The prime minister also praised the US government and public for rejecting the genocide allegations, and thanked US President Joe Biden for his assistance throughout the war, saying he agreed that everything must be done to get civilians out of harm’s way.

Netanyahu went on to call for pressure on Qatar to press Hamas to release the hostages it still has in captivity.

US President Joe Biden (right) is greeted by Prime Minister Benjamin Netanyahu at Ben Gurion International Airport, October 18, 2023. (Evan Vucci/AP)

“Deal or no deal, we have to finish the job to achieve total victory,” Netanyahu said.

“One thing Israel cannot agree to is an international diktat that would… force a Palestinian state on Israel after the horrors of October 7,” he said, insisting the Israeli people were united around this. Netanyahu called on the Conference of Presidents to adopt the same resolution his cabinet passed earlier in the day against any unilateral recognition of a Palestinian state.

Speaking before Netanyahu, US Ambassador Jack Lew sought to downplay talk that the US could recognize a Palestinian state unilaterally.

“We have never said there should be a unilateral recognition of a Palestinian state,” says Lew.

Instead, he called for an “over-the-horizon process that includes a vision for a demilitarized Palestinian state.

“Now is a moment in time when there is a real possibility that by engaging in normalization and negotiations with Saudi Arabia” along with reforms in the Palestinian Authority, “there can be a demilitarized Palestinian state. But Israel will have to make that choice,” Lew said.

US Ambassador to Israel Jack Lew gives a speech at a rally calling for the release of hostages in Hamas captivity, Tel Aviv, January 13, 2024. (AHMAD GHARABLI / AFP)

“Any solution must ensure the safety and security of Israel,” Lew added, saying that “there can not be a militarized Palestinian state.”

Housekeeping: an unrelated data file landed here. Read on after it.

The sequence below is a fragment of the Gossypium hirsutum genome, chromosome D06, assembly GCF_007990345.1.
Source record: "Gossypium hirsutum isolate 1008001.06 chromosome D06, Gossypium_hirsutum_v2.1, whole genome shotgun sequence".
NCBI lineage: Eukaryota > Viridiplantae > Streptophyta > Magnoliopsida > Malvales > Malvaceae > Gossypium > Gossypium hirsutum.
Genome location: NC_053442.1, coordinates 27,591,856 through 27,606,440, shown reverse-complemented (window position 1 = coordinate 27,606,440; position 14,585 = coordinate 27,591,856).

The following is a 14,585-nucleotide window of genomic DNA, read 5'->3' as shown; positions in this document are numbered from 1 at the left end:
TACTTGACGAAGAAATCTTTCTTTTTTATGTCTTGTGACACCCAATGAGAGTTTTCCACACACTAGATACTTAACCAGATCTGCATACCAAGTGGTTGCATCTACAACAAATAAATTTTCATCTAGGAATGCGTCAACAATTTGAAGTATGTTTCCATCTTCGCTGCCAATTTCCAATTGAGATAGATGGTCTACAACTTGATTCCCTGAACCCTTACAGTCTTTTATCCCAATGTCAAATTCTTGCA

US support for Israel has “not wavered,” Lew stressed, explaining that critical statements from Washington about Israeli policies stem from the fact that the war is “causing a huge amount of pain everywhere.”

“The fact that we have put a bright light on children suffering in Gaza is not an indication that the US is not behind Israel,” he argued. The war, he said, “has to be done in a way that’s consistent with our shared values. We have to remember, all of us, that a child is a child.”

And US pressure to let in more aid to Gaza came “as both a moral and strategic imperative,” he said. “When history is written, I believe that our Israeli friends will be grateful for the nudge” given to them on humanitarian aid, he asserted.

He admitted that in times of stress, certain language can be used, but Israel “must look at actions” from the Biden administration.

A protester waving the Palestinian flag stands outside the Peace Palace, which houses the International Court of Justice, or World Court, in The Hague, Netherlands, January 26, 2024. (AP Photo/Patrick Post)

When the war first began, Netanyahu initially pledged that no humanitarian aid would be allowed into the Gaza Strip, but that policy quickly changed, due to intense US pressure. At first, aid was transferred into the Strip only through the Rafah crossing on the Egyptian-Gazan border after being inspected by Israel. However, further pressure from Washington, which said not enough aid was getting in, led Israel to open its own Kerem Shalom Crossing as well.